Finally, Mizyed argues that the order of restitution is invalid because it fails to specify the victims to whom restitution must be paid. This argument is waived because it was not raised before the district court. See United States v. Adamo, 882 F.2d 1218, 1233 (7th Cir.1989). Even if the issue is not waived it lacks merit. There is no requirement that the judgment and commitment order detail how much money each victim is to receive. Mizyed is required to pay $25,115 to the court, and the court will divide it among the victims. The evidence before the district court specifically detailed how much money was defrauded from each company, so the district court should have no difficulty distributing the appropriate amount to each victim.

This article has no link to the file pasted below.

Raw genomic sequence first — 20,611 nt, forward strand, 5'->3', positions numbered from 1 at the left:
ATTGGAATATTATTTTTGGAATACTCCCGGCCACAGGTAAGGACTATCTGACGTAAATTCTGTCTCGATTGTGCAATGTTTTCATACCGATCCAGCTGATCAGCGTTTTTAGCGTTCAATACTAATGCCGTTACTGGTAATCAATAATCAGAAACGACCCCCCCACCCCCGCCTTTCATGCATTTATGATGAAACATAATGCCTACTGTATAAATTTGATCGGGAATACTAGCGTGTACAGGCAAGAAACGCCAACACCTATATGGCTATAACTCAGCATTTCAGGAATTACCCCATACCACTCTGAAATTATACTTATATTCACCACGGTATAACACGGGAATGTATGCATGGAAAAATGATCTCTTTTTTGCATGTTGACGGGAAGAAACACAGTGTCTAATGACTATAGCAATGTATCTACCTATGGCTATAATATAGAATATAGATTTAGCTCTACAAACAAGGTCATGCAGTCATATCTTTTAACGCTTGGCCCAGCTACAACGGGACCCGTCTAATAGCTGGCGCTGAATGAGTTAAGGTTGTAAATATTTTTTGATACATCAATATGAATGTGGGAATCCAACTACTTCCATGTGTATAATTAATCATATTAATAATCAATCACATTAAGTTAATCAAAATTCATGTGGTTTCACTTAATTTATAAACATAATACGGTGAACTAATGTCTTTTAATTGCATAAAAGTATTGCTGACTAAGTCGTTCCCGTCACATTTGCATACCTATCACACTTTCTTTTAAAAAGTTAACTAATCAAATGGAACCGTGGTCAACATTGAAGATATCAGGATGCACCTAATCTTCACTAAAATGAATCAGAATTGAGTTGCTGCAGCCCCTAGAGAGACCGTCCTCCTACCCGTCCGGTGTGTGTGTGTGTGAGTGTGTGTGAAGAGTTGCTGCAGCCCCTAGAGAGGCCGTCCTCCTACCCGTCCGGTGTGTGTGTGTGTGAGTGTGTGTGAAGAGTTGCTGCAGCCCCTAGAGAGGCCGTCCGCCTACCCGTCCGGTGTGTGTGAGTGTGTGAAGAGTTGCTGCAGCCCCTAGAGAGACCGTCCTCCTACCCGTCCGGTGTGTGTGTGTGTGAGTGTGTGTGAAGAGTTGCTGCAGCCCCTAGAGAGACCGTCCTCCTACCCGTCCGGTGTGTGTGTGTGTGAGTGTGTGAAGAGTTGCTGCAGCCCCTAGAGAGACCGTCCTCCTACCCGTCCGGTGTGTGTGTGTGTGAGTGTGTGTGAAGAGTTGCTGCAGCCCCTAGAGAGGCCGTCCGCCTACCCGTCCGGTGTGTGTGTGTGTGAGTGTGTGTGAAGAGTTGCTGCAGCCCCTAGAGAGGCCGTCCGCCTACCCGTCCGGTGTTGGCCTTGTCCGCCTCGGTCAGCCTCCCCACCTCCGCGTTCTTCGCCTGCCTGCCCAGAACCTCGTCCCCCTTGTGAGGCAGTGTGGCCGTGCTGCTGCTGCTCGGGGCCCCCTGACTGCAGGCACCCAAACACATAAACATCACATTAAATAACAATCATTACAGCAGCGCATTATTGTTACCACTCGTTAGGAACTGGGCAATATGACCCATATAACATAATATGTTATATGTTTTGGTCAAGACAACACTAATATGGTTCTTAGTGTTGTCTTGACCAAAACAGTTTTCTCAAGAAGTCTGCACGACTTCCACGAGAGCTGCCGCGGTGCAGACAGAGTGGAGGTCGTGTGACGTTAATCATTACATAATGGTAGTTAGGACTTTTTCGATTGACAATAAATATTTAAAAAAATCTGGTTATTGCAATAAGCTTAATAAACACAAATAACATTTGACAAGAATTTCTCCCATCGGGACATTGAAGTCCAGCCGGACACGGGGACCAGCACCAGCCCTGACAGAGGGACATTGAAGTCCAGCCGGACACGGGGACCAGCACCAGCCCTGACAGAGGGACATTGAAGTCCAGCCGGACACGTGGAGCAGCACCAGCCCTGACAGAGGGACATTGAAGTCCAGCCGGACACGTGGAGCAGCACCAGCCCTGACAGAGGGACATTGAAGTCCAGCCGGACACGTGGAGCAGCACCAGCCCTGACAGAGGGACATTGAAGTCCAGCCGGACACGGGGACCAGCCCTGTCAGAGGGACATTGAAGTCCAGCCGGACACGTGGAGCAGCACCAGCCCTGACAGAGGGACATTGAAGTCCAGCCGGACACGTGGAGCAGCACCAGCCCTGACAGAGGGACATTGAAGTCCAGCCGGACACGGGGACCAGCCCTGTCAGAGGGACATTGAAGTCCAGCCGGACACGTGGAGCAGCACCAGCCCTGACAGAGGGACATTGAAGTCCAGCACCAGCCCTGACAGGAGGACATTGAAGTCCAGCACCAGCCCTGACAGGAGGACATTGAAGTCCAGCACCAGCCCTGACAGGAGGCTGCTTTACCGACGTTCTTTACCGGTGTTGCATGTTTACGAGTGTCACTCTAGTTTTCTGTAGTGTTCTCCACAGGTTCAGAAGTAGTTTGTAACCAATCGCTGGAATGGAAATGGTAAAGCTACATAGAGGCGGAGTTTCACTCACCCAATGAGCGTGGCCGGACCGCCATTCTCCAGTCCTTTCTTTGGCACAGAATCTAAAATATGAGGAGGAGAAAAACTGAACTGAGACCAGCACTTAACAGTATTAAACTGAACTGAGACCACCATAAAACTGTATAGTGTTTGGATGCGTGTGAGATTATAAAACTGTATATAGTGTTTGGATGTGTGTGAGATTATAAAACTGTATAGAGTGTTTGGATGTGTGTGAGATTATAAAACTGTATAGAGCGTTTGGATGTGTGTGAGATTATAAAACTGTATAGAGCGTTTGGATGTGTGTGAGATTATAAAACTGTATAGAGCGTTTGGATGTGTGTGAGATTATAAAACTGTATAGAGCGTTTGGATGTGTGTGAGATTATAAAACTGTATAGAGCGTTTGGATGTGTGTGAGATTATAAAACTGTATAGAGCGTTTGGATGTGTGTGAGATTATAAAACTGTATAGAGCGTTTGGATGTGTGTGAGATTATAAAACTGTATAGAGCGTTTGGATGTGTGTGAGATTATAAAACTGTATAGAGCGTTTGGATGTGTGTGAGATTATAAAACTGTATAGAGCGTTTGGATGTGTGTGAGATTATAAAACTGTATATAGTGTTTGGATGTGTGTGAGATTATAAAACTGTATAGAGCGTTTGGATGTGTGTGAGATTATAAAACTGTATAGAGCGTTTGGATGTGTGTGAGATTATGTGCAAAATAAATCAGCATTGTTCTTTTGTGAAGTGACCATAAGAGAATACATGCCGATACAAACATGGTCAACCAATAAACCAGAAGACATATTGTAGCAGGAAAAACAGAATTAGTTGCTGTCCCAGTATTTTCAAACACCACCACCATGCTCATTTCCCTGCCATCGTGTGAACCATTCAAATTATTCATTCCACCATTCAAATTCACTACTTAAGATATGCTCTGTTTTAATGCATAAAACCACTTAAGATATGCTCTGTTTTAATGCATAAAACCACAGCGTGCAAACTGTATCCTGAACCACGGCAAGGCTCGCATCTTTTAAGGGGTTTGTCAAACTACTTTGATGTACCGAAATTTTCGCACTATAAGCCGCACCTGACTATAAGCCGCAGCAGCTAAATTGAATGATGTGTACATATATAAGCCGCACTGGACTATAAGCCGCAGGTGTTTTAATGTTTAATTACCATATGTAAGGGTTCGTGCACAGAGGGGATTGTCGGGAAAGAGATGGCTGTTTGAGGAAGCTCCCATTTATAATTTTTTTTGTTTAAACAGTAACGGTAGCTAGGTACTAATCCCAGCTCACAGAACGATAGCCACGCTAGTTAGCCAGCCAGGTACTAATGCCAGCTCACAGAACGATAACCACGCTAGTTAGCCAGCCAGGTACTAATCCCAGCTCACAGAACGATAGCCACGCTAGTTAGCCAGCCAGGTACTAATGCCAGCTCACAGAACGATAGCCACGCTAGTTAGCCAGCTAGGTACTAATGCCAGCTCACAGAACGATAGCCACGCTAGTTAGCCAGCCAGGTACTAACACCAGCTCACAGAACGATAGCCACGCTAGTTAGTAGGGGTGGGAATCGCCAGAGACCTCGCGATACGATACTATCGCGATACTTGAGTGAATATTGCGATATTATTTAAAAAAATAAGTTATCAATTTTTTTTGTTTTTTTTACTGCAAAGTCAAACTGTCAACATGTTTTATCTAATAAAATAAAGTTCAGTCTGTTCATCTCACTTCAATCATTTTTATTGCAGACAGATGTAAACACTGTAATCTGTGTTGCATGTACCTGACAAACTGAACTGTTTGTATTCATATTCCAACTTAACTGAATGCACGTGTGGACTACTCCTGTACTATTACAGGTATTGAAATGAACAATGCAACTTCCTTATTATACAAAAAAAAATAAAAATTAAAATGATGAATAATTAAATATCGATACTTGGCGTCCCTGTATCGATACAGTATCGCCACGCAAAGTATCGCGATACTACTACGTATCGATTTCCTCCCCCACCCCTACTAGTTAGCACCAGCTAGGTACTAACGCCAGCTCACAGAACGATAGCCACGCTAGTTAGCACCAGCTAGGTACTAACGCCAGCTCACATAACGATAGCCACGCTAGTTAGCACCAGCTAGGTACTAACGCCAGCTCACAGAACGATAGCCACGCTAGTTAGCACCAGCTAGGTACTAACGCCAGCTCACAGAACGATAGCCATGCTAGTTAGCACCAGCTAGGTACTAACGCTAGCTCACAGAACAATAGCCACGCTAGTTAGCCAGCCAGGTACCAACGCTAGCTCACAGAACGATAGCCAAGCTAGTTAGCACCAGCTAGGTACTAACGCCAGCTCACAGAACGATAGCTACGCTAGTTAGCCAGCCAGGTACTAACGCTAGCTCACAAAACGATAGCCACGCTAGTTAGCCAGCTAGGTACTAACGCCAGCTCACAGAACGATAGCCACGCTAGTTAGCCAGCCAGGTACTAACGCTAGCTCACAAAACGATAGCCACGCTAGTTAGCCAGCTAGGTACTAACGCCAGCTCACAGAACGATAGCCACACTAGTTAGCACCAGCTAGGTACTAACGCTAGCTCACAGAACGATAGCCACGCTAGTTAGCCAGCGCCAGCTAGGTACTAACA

For all of the foregoing reasons, the judgment of the district court is, in all respects,




On January 23 the court entered judgment on the verdict, but apparently because of a typographical error sentenced Mizyed to six months work release. On September 21, 1990, the district court issued an order correcting the sentence to 60 days work release. Mizyed completed that portion of the sentence on September 24, 1990